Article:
Oh the highly popularized drink of cold brew, making its way to the top of coffee shop menus all across America. Is it really all it’s cracked up to be and where did it come from?
It may seem like a new revolutionary drink to us modern day, urban coffee consumers, but in fact cold brew has a deep, rich history that has influenced multiple styles of coffee across the globe. The first known idea of cold brew came out of Kyoto japan in the 1600’s.
The Japanese in that time being known for icing down their teas quickly came to the idea of doing the same with their coffee. Although it is rumored that the Japanese learned about this idea of preparation through Dutch travelers who used the cold brew coffee method as a way to have easily prepared coffee on long voyages out to sea.
Wherever the true history of the drink lies, it was never meant to be its own drink in the first place. Cold brew was designed to be a concentrate, a base or one part of a larger preparation of a beverage. It continues to serve this purpose even in the more modern settings of Starbucks, Peet’s and the countless other coffee shops that provide it.
You’ll commonly see cold brew concentrate diluted with milk, water, or various syrups and sweeteners. Some believe the early days of cold brew influenced the Thai to create the famously delicious Thai iced coffee. The influence of cold brew continued through Asia and parts of Europe until eventually being brought over to the west through the colonization of America.
You see, cold brew is made to be strong. Usually requiring a minimum 12 hours of steeping time, it’s heavily caffeinated compared to your typical iced coffee or regular hot cup of joe. The preparation is quite different also. You’ll typically see cold brew being prepped in large quantities, the coffee itself is usually set to a very coarse grind. Not only to prepare it for steeping for a minimum of 12 hours but also to minimize ground leakage through the typical cheesecloth like filter that is commonly used.
After the coarse ground coffee is prepared and put into the filter it is then placed in a vat or large pitcher with filtered room temperature water filing the container while being poured over the grinds. You then let it do its thing! Typically, it is steeped for a minimum of 12 hours at room temperature, some brewers stretching that to 16 hours or more. After you’ve waited patiently for the cold brew to steep, simply remove the filter of grinds, pop in the fridge and enjoy! Pour it over ice with some milk or use it as a base for an easy cup of hot coffee by diluting it with some boiling water.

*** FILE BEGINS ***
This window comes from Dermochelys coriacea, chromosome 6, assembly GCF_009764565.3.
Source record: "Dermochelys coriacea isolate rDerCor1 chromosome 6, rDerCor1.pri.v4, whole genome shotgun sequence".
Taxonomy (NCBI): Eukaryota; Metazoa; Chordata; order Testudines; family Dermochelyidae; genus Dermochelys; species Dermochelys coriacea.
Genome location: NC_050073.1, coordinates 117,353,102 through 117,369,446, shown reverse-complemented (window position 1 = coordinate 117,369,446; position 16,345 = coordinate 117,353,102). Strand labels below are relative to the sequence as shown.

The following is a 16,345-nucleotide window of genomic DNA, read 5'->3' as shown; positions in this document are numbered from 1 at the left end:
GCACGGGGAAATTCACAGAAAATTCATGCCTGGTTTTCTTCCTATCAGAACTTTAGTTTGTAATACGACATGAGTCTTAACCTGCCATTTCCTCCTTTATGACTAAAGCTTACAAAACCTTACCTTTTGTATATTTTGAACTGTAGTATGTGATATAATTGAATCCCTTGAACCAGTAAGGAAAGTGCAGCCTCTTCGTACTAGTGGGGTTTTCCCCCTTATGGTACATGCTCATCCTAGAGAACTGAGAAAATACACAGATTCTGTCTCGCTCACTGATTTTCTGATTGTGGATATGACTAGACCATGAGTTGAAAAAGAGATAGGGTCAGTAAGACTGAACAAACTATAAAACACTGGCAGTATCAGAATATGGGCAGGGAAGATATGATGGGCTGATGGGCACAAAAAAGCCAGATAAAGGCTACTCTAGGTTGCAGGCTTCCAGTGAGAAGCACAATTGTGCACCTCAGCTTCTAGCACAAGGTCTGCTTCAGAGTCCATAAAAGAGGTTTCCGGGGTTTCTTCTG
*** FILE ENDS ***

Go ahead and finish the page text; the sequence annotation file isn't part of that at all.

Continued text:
“…cold brew is made to be strong”
However you decide to take your cold brew there is no question how delicious it can be. With the immense popularity cold brew has received in such a small time, it’s important to realize its deep history before there was a consumer need. The idea of cold brew preparation possibly influenced a myriad of our favorite worldly beverages and now we can easily enjoy it in the routine of our busy lives.
So yes, cold brew is all it’s cracked up to be, even without the global marketing of huge beverage companies taking a piece of the action. Cold brew is a method that takes patience, it takes craft and care, a genuine love for a delicious beverage with a rich history and you don’t have to just get it from a coffee shop! Take a crack at brewing some and immerse yourself in the multiple delicious variations that could be enjoyed, all with a little creativity, love and genuine enjoyment for this revolutionary style of drink.
cream into coffee pic – https://pixabay.com/photos/coffee-americano-bean-food-break-3740012/